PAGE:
No one can really deny that Young Adult fiction continues to be popular, but only handful seem to make an impact at the box office when adapted for the big screen. Of course, you do have a few exceptions. Not all YA franchises feature Jennifer Lawrence fighting against the tyranny of The Capital in The Hunger Games, or a group of teenagers trying to escape a labyrinth filled with deadly traps and creatures in The Maze Runner.
Despite a few notable failures (I’m looking at you Percy Jackson), there is no reason to just stop making movies out of YA novels. Right now, there are a number of YA books that would make incredible films adaptations, and introduce a number of characters that could potentially rival cinema’s most popular teenage heroes.
Artemis Fowl is just your typical teenager with desires to rule all of humanity with an iron fist. Cold, calculating and most certainly diabolical, Fowl in Eoin Colfer’s Artemis Fowl series is YA’s titular anti-hero. A criminal mastermind and a pathological liar, Fowl learns of the existence of a secretive science-fantasy world filled with magical creatures and advanced technology. Hoping to restore the fortune of his family, Fowl kidnaps and holds for ransom a Fairy police officer named Holly Short. The series is very much a fantasy version of Die Hard, and would make a great film for those wishing to see a young adult version of Hans Gruber.
Number the Stars
Written by Lois Lowry (The Giver), Number the Stars follows Annemarie Johansen, a ten-year-old living under the Nazi occupation of Copenhagen in 1943. Taking part in the rescue of Danish Jews, Annemarie hides her Jewish friend, Ellen Rosen, pretending that she is her older sister, Lise, who died in the early days of the Nazi invasion. The novel was awarded the Newbery Medal in 1990 for its contribution to American literature for children. Genocide, war and death are all explored through the eyes of a young girl. If a film adaptation were to happen, it shouldn’t avoid the very adult themes that the novel addresses.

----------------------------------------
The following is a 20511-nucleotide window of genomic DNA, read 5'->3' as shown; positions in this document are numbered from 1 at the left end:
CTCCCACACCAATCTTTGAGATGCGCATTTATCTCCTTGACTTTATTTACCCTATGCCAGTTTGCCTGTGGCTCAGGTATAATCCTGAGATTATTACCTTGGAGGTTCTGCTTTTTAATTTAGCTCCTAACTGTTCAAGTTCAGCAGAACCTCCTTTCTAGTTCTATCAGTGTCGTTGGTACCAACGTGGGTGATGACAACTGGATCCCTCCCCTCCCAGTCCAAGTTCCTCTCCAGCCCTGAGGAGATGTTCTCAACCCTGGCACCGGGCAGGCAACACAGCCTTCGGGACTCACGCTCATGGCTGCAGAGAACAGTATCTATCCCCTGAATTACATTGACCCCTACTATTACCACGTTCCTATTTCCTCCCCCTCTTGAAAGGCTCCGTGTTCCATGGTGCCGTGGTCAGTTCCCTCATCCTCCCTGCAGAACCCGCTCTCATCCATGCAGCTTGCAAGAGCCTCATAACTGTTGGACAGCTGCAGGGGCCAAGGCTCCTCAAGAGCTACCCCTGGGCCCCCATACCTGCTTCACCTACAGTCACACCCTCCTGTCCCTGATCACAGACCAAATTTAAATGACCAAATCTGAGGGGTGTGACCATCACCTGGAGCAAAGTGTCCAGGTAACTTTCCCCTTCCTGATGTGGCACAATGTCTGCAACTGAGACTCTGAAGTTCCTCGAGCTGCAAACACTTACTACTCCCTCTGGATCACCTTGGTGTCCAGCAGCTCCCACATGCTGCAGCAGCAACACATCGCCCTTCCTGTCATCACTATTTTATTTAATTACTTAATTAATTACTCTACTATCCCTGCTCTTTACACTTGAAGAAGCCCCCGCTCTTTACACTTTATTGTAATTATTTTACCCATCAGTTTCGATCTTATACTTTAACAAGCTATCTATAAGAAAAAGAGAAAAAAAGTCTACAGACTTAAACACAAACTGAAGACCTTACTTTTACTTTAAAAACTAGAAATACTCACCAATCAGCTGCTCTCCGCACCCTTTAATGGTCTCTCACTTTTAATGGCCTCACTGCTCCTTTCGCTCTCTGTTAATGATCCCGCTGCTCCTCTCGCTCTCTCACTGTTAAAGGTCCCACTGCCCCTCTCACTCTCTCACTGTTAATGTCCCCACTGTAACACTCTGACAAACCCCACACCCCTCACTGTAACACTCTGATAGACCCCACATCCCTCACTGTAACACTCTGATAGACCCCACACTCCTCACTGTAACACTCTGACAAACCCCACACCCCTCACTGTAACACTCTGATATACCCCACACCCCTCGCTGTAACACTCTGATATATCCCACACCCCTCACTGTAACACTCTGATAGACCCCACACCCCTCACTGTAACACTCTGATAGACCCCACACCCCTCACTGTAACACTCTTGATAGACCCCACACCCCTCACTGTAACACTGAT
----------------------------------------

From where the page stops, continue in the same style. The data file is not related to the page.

So, you have 14 kids, a supermarket and a never ending series of natural and biological disasters happening outside. What do you have? It’s Emmy Laybourne’s post-apocalyptic YA novel Monument 14 of course! A tale of survival, Monument 14 follows the surviving children of a collapsed school who have barricaded themselves inside a supermarket as society crumbles around them. Violent, tragic and often depressing, Monument 14 is probably the most mature YA novel you’ll see outside of The Hunger Games. A film would most certainly be pushing the PG-13 rating, but it will be worth to see the roving bands of insane marauders.
A Wrinkle in Time
Published in 1962, Madeline L’Engle’s science fantasy novel follows Meg Murry, an intelligent but troubled young girl, whose government scientist father has vanished after conducting numerous studies on a tesseract, an object that allows travel though different dimensions. Learning that her father’s disappearance may have been caused by the study of this mysterious object, Meg, her brother Charles and friend Calvin, go off on a spacefaring adventure to rescue her father. A Wrinkle in Time received a television film adaptation in 2003, but it failed to capture any of the gravitas of the original novel. If a movie were to be made today, it would most certainly be able to capture L’Engle’s vivid alien worlds.
The Westing Game
Written as a whodunit mystery, Ellen Raskin’s The Westing Game follows 13-year-old Tabitha-Ruth “Turtle” Wexler and fifteen other characters who are called to The Sunset Tower Apartments to hear the last will and testament of multi-millionaire, Samuel W. Westing. Providing each of the guests with $10,000 from his fortune, Westing posthumously asks that they take part in a game that he devised before his death. If they solve the mystery behind his death (or rumored murder), he promises to name the winner as his heir, and his $200,000,000 fortune. Acting like a young adult version of an Agatha Christie Poirot novel, The Westing Game provides a fairly inventive mystery, and enough unique characters to keep readers interested long before the final pages. A film version made for television was released in 1997, but that movie, much like A Wrinkle in Time, has long been forgotten. A theatrical version of the book would be perfect for one of the best mysteries for young readers.